I.                   Healing on the Sabbath (Luke 14:1-6)

A.     Jesus at the home of a Pharisee (14:1-2): The Jews typically took two daily meals, but on the Sabbath they enjoyed an additional repast with friends and loved ones.  This meal followed the synagogue worship and lasted for much of the afternoon. The Pharisees had previously demonstrated their contempt for Jesus; nevertheless, he accepted this invitation to eat in the home of one of these opponents.  The text certainly indicates that the religious leaders had sinister motives for extending their invitation (v1b). Perhaps they intentionally set a trap for Jesus by inviting a sick man to join them at the feast.  What would Jesus do, on the Sabbath Day, with this poor, suffering man?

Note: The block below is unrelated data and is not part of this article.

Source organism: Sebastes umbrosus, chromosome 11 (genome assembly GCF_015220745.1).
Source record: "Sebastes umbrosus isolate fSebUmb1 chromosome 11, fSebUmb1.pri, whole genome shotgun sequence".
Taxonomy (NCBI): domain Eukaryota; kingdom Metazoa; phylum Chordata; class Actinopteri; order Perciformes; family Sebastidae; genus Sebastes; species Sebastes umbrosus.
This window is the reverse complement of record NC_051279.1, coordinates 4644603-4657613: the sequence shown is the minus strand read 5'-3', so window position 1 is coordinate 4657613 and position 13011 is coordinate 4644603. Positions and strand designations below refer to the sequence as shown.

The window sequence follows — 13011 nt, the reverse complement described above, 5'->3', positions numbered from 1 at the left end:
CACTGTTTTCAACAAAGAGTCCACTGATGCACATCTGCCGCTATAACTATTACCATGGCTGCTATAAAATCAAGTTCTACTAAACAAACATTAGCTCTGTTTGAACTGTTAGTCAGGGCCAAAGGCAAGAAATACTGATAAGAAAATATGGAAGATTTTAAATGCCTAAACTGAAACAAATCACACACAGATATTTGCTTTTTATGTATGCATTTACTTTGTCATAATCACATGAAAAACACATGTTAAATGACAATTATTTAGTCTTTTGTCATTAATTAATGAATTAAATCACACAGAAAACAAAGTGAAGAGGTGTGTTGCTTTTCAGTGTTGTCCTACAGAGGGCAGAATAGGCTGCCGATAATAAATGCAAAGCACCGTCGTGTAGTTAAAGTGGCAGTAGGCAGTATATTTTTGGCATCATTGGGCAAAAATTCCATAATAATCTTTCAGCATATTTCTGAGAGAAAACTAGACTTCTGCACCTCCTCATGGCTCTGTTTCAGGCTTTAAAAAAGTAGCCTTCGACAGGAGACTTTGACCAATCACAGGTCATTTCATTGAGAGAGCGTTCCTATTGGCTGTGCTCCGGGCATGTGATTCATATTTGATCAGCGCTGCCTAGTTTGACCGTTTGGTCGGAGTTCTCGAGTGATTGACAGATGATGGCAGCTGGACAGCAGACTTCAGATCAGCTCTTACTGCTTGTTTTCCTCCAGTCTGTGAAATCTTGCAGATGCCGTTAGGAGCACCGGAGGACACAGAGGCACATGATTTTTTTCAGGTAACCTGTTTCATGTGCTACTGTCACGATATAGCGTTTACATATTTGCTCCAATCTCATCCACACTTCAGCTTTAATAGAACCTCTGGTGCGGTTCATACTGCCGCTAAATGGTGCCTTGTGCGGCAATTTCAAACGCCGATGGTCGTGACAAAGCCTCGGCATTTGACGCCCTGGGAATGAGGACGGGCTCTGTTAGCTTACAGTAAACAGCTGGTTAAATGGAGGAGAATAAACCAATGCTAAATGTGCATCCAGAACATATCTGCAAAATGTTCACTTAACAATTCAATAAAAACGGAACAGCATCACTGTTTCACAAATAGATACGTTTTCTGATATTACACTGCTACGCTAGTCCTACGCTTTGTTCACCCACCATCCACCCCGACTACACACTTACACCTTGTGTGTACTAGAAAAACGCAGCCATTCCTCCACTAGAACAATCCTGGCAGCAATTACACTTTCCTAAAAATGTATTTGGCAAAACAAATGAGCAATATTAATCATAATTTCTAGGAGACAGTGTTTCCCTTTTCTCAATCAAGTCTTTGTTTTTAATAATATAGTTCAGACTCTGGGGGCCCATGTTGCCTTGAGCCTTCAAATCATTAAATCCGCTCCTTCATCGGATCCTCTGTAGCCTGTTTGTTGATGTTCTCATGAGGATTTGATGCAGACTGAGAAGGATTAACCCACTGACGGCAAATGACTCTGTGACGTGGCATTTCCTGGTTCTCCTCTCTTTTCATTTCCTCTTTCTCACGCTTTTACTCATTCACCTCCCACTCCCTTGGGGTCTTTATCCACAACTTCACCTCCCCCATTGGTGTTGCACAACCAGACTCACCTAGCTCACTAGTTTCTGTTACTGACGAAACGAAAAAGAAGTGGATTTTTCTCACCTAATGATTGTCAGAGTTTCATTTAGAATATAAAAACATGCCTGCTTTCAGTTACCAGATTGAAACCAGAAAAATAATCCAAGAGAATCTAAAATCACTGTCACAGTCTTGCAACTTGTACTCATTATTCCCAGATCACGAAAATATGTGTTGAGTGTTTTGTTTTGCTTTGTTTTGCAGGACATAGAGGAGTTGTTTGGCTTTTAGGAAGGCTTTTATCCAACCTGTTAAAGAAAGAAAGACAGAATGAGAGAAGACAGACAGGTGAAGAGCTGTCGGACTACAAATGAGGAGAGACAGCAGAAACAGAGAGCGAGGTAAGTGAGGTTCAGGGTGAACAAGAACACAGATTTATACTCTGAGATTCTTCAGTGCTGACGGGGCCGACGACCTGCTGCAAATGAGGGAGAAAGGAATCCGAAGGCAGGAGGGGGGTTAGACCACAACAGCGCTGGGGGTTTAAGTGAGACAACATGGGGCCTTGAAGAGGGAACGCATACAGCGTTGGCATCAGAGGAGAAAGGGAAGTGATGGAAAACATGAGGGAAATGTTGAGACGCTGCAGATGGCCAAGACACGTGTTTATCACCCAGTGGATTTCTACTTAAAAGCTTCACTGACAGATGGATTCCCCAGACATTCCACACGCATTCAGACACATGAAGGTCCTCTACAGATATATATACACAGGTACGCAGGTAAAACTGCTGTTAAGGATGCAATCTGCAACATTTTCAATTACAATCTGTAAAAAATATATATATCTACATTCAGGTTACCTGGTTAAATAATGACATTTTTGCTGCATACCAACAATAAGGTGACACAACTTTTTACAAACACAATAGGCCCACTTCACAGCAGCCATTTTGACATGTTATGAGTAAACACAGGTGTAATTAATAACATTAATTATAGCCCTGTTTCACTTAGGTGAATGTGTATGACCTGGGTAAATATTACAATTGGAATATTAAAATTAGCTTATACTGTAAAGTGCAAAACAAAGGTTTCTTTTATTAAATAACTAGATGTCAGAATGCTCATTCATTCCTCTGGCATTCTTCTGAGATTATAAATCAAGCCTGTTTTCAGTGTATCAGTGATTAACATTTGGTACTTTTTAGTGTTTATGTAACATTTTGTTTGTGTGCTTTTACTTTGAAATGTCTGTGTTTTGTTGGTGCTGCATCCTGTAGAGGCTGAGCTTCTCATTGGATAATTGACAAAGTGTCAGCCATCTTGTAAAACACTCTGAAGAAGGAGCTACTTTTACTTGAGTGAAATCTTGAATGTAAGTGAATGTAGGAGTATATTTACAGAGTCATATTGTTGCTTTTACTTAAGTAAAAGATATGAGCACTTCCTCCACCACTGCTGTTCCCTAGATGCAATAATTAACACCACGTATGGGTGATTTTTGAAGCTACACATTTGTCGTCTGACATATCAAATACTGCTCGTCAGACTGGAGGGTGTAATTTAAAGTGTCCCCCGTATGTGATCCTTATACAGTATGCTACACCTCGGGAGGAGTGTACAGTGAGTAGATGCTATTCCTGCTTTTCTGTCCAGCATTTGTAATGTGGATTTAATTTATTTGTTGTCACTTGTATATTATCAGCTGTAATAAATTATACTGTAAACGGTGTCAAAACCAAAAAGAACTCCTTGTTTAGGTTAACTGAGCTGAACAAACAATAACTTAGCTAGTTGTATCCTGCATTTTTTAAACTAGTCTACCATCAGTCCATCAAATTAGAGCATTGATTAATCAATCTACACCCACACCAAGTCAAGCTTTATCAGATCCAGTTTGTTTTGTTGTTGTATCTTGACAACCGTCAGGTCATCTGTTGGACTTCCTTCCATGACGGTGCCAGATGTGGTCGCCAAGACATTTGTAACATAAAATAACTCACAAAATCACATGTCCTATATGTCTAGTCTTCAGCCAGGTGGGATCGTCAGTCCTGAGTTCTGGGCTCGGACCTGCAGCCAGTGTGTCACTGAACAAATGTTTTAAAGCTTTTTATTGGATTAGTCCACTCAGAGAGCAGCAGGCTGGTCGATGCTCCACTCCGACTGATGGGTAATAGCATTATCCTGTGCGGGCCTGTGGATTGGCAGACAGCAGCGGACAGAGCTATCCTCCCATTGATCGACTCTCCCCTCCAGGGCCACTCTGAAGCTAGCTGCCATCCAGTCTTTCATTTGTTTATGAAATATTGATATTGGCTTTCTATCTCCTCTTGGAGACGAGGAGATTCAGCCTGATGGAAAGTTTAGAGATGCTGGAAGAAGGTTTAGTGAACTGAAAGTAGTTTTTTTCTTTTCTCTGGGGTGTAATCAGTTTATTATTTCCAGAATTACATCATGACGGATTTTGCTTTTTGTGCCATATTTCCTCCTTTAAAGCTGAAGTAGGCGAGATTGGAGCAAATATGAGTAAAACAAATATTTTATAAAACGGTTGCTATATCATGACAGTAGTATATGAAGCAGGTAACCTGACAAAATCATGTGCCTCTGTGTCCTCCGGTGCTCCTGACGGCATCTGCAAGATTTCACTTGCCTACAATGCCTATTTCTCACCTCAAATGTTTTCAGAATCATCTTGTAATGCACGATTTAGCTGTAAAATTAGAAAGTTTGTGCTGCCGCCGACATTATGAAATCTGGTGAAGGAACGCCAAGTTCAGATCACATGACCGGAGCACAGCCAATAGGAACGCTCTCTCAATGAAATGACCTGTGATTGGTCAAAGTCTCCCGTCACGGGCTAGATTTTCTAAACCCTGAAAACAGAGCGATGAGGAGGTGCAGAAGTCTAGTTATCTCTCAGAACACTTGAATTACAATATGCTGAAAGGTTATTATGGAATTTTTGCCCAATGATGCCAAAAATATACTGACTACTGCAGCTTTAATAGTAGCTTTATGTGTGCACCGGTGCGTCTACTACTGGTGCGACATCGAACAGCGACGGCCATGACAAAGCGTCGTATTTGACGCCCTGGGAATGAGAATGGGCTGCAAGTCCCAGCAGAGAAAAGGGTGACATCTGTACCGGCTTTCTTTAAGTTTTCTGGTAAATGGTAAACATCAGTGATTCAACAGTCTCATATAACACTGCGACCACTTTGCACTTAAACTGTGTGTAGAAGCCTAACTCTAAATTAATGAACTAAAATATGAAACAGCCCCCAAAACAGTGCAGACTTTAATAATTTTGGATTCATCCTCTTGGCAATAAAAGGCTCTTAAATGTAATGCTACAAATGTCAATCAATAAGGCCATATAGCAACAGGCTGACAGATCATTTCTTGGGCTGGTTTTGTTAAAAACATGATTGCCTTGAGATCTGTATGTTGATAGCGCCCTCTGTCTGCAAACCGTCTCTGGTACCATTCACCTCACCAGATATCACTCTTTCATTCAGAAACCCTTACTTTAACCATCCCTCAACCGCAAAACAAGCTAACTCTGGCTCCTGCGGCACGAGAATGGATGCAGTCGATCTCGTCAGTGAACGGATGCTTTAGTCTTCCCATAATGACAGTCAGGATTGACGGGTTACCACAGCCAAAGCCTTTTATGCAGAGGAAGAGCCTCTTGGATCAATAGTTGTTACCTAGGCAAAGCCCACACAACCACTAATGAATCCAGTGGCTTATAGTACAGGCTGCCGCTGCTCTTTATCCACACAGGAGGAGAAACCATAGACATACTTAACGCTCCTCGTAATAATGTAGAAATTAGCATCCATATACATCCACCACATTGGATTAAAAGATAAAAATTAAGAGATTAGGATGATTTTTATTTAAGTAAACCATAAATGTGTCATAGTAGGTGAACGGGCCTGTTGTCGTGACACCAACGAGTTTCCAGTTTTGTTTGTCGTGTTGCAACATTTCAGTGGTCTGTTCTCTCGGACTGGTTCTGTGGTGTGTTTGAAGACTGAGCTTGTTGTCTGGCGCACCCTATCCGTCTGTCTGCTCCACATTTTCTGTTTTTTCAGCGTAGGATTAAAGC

B.     Jesus silenced the Pharisees and healed the sick man (14:3-6): The Lord took the offensive in this pending conflict by raising two pointed questions.  “Is it lawful to heal on the Sabbath?” “Which of you, having a  donkey or an ox that has fallen into a pit, will not immediately pull him out on the Sabbath Day?”  These questions silenced the Pharisees.

Note: Jesus did not challenge the proper observance of the Sabbath; rather, he confronted the pharisaical practices of the day.  Clearly, Christ had great concern for what was lawful (v.3).  He only corrected the misuse of the law.

 

II.                The Parable of the Wedding Feast (14:7-14)